There’s quite a few different types of barcodes that exist in the world, however, the most common types used for retail goods are UPC - Universal Product Code, and EAN - European Article Number. All you need to know for now is that there are different barcode types that carry different GTIN structures.
Below are the four different types of data structures that a GTIN can follow:
- GTIN-8: this is an 8-digit number primarily used outside North America & used at point-of-sale for small items
- GTIN-12: this is a 12-digit number primarily used in North America & used at point-of-sale for single-unit items (the most common structure for most ecommerce brands)
- GTIN-13: this a 13-digit number primarily used outside North America & used at point-of-sale for larger items where a GTIN-8 doesn’t fit
- GTIN-14: this a 14-digit number primarily used in North America, it’s not used at point-of-sale as its main use case is for wholesale or multipack products
Here’s an overview of each GTIN structure and how they’re used:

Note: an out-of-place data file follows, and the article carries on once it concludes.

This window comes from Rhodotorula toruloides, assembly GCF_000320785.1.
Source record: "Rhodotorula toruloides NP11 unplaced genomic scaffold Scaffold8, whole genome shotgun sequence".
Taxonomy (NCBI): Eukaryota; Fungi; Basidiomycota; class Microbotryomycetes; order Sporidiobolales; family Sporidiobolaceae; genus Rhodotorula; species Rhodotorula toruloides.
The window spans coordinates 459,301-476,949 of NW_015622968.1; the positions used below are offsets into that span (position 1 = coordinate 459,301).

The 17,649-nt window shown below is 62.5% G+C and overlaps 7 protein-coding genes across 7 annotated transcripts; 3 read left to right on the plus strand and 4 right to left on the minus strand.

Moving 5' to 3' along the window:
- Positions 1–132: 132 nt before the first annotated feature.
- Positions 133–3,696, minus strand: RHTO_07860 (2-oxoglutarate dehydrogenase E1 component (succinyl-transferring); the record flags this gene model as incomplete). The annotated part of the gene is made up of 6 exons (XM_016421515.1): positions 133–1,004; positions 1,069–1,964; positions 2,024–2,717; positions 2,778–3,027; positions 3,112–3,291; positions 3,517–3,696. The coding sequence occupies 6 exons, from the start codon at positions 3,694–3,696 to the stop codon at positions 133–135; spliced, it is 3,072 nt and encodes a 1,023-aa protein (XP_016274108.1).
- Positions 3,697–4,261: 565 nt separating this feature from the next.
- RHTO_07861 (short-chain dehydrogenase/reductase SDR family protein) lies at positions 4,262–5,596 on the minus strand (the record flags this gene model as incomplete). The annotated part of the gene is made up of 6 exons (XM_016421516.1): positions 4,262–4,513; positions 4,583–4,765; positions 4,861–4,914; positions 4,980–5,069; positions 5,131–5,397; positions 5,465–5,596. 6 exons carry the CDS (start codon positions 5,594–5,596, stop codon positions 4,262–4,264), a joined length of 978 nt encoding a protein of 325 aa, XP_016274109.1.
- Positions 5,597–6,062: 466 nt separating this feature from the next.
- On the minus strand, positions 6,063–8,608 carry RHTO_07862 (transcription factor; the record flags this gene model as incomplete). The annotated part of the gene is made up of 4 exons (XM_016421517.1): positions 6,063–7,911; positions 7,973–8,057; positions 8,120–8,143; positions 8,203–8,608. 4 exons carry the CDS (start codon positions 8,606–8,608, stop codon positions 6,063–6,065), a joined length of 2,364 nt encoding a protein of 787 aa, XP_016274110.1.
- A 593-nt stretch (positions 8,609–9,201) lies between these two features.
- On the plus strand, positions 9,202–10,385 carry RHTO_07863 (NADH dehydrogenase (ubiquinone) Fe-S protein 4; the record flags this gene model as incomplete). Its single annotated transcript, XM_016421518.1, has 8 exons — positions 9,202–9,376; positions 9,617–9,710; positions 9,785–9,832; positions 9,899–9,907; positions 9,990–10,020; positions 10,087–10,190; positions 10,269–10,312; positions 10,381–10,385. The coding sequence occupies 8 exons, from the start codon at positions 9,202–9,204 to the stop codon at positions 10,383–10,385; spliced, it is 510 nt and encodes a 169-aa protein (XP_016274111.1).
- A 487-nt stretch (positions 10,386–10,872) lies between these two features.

How are GTINs formed?
Regardless of its structures (ie. the number of digits), all GTINs use the same composition. There are 4 parts to a GTIN number:
- Indicator digit: a number from 1-8 used to indicate a packaging level and is only used in GTIN-14 structures
- GS1 Company Prefix: a unique string of digits used to identify your company as the owner of a product. Companies license a Prefix from GS1 so that every GTIN uses the same Prefix, making your product easily recognizable by other trade partners.
- Item Reference number: a number assigned by a company to identify a product and varies in length depending on the Prefix
- Check digit: the final digit of a GTIN number that can be used to verify a GTIN has been entered properly
Here’s a visual representation of how a GTIN-12 is composed:
What information is stored in a GTIN?